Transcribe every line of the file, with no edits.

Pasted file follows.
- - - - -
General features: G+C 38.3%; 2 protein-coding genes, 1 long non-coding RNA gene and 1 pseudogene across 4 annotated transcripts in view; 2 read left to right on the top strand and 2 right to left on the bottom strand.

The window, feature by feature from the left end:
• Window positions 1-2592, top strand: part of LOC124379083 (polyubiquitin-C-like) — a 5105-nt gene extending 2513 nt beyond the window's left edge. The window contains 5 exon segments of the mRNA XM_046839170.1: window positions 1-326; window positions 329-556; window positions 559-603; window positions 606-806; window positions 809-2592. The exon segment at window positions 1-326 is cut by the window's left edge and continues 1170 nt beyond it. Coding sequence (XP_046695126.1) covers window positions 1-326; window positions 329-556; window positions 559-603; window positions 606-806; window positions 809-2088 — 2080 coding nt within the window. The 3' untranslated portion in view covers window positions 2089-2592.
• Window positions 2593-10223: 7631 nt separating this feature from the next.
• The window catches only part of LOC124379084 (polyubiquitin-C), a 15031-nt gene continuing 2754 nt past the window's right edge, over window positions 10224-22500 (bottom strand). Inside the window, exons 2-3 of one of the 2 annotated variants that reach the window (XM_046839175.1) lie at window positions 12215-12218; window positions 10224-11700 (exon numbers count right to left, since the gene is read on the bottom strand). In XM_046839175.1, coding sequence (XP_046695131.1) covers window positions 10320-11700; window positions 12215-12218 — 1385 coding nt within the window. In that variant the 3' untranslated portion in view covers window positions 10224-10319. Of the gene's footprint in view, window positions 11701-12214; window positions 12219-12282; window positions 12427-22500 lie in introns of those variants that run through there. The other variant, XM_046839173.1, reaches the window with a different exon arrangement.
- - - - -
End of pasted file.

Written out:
General features: G+C 38.3%; 2 protein-coding genes, 1 long non-coding RNA gene and 1 pseudogene across 4 annotated transcripts in view; 2 read left to right on the top strand and 2 right to left on the bottom strand.

The window, feature by feature from the left end:
• Window positions 1-2592, top strand: part of LOC124379083 (polyubiquitin-C-like) — a 5105-nt gene extending 2513 nt beyond the window's left edge. The window contains 5 exon segments of the mRNA XM_046839170.1: window positions 1-326; window positions 329-556; window positions 559-603; window positions 606-806; window positions 809-2592. The exon segment at window positions 1-326 is cut by the window's left edge and continues 1170 nt beyond it. Coding sequence (XP_046695126.1) covers window positions 1-326; window positions 329-556; window positions 559-603; window positions 606-806; window positions 809-2088 — 2080 coding nt within the window. The 3' untranslated portion in view covers window positions 2089-2592.
• Window positions 2593-10223: 7631 nt separating this feature from the next.
• The window catches only part of LOC124379084 (polyubiquitin-C), a 15031-nt gene continuing 2754 nt past the window's right edge, over window positions 10224-22500 (bottom strand). Inside the window, exons 2-3 of one of the 2 annotated variants that reach the window (XM_046839175.1) lie at window positions 12215-12218; window positions 10224-11700 (exon numbers count right to left, since the gene is read on the bottom strand). In XM_046839175.1, coding sequence (XP_046695131.1) covers window positions 10320-11700; window positions 12215-12218 — 1385 coding nt within the window. In that variant the 3' untranslated portion in view covers window positions 10224-10319. Of the gene's footprint in view, window positions 11701-12214; window positions 12219-12282; window positions 12427-22500 lie in introns of those variants that run through there. The other variant, XM_046839173.1, reaches the window with a different exon arrangement.